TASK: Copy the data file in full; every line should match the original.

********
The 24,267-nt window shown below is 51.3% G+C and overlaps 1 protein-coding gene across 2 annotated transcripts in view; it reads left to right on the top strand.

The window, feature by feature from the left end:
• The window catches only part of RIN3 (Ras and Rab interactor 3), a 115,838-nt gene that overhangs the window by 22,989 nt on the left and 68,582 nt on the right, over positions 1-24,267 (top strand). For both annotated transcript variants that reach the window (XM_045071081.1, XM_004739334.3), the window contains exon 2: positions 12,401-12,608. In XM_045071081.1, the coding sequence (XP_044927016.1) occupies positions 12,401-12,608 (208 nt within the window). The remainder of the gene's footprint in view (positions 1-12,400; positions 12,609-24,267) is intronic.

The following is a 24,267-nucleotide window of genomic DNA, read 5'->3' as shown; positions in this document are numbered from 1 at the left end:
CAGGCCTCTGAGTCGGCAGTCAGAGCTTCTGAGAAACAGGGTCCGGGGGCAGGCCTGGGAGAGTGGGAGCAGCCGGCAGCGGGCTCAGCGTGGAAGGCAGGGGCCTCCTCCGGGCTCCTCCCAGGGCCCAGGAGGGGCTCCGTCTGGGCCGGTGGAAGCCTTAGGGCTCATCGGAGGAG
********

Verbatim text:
The 24,267-nt window shown below is 51.3% G+C and overlaps 1 protein-coding gene across 2 annotated transcripts in view; it reads left to right on the top strand.

The window, feature by feature from the left end:
• The window catches only part of RIN3 (Ras and Rab interactor 3), a 115,838-nt gene that overhangs the window by 22,989 nt on the left and 68,582 nt on the right, over positions 1-24,267 (top strand). For both annotated transcript variants that reach the window (XM_045071081.1, XM_004739334.3), the window contains exon 2: positions 12,401-12,608. In XM_045071081.1, the coding sequence (XP_044927016.1) occupies positions 12,401-12,608 (208 nt within the window). The remainder of the gene's footprint in view (positions 1-12,400; positions 12,609-24,267) is intronic.

The following is a 24,267-nucleotide window of genomic DNA, read 5'->3' as shown; positions in this document are numbered from 1 at the left end:
CAGGCCTCTGAGTCGGCAGTCAGAGCTTCTGAGAAACAGGGTCCGGGGGCAGGCCTGGGAGAGTGGGAGCAGCCGGCAGCGGGCTCAGCGTGGAAGGCAGGGGCCTCCTCCGGGCTCCTCCCAGGGCCCAGGAGGGGCTCCGTCTGGGCCGGTGGAAGCCTTAGGGCTCATCGGAGGAG